Stop Predatory Gambling counters that gambling revenues, by disproportionally affecting low-income citizens, function as a regressive tax. . SPG also argues that problem gambling is more closely associated with sports gambling than with lotteries or casinos. . Gambling addiction, SPG notes, has been recognized by the American Psychiatric Association as a mental disorder since 1980. The financial costs of the disorder, SPG contends, are enormous. SPG states that between 20 and 30% of compulsive gamblers declare bankruptcy, as compared with only 4.2% of the general population. Additionally, SPG points out that studies have shown that legalizing new types of gambling, such as sports gambling, worsens crime rates such as money laundering and match-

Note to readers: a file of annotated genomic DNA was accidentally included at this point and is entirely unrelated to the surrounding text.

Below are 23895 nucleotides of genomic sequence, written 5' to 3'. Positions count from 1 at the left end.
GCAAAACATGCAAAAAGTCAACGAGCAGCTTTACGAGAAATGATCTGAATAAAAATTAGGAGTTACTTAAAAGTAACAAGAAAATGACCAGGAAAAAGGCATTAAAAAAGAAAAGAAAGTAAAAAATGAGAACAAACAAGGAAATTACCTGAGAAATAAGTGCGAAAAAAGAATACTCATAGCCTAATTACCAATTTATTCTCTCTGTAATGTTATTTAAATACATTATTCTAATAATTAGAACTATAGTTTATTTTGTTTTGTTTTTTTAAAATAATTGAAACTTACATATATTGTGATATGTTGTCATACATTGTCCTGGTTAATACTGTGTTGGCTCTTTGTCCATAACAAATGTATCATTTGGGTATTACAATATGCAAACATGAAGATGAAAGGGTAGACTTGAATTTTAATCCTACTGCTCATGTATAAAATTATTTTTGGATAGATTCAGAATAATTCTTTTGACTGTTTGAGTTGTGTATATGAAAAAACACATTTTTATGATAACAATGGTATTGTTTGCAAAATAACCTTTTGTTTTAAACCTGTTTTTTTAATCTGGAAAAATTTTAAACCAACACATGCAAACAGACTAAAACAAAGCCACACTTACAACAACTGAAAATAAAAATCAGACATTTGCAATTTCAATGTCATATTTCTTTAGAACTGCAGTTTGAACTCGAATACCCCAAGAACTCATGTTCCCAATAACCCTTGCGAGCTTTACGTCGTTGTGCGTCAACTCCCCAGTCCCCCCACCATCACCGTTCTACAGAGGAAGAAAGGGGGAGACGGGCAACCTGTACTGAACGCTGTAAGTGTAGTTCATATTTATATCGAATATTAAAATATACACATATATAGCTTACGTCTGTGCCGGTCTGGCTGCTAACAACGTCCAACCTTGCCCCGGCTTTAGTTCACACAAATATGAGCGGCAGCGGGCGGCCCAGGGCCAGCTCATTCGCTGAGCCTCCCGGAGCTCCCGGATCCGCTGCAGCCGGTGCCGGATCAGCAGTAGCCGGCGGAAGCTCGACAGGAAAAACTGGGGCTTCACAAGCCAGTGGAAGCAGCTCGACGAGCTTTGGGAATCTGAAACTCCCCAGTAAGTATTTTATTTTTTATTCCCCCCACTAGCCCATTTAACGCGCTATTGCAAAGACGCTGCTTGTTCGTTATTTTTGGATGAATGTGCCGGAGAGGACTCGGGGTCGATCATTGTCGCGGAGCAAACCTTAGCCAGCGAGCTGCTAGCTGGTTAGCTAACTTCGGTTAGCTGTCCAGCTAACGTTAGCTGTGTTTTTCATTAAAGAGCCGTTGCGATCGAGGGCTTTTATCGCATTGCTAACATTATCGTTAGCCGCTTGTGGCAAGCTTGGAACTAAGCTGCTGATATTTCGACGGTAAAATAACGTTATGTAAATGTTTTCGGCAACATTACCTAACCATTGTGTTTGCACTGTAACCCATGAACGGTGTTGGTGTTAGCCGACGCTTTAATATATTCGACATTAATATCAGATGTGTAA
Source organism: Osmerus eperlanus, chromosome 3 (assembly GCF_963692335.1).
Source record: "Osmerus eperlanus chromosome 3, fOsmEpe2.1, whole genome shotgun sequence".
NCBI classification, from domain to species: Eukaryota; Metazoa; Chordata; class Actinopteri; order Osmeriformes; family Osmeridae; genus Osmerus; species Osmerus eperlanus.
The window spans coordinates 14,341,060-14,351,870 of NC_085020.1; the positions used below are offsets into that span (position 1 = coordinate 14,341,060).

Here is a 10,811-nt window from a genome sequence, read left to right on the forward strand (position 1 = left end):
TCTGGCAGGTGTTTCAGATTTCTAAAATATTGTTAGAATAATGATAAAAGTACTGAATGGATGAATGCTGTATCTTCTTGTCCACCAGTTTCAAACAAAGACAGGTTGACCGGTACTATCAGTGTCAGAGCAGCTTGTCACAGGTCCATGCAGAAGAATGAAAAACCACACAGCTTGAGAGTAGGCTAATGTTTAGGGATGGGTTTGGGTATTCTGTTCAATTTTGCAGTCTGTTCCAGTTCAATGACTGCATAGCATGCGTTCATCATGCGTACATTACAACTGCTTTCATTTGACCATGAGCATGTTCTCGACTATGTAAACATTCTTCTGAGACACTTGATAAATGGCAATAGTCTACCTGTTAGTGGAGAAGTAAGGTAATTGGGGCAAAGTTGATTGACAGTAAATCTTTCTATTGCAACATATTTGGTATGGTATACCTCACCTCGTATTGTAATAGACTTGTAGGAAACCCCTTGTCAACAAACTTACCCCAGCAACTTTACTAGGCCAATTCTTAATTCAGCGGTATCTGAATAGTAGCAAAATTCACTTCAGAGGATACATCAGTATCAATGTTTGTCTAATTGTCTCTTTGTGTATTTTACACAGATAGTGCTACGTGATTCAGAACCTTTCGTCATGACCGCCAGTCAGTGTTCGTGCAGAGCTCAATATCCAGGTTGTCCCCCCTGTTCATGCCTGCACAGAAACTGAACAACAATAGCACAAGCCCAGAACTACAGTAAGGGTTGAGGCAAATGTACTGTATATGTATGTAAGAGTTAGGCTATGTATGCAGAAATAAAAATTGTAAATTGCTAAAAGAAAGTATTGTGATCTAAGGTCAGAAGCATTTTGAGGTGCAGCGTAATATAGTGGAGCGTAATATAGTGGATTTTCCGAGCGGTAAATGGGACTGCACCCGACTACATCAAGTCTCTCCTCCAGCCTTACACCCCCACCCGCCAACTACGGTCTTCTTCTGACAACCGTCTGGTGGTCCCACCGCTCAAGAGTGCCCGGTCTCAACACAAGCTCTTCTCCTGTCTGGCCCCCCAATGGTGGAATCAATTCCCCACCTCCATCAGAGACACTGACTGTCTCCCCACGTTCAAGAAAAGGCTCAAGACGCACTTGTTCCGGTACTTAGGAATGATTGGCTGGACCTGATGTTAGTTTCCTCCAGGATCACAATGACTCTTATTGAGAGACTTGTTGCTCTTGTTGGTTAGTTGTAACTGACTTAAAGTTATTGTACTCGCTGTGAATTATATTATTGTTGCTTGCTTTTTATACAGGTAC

- Elbert Lin & Thomas M. Johnson Jr., Symposium: High Stakes for Federalism in Heavyweight Clash Over the Anti-Commandeering Doctrine, SCOTUSBlog (Aug. 17, 2017).
- Michael McCann, All Bets Are Off: Supreme Court to Review Sports Betting Ban, Sports Illustrated (June 27, 2017).
- Steven Schwinn, Symposium: It’s Time to Abandon Anti-Commandeering (But Don’t Count on This Supreme Court to Do It), SCOTUSBlog (Aug. 17, 2017).
- Jonathan Wood, Symposium: In Sports-Betting Case, the Supreme Court Should Be on Federalism, SCOTUSBlog (Aug. 16, 2017).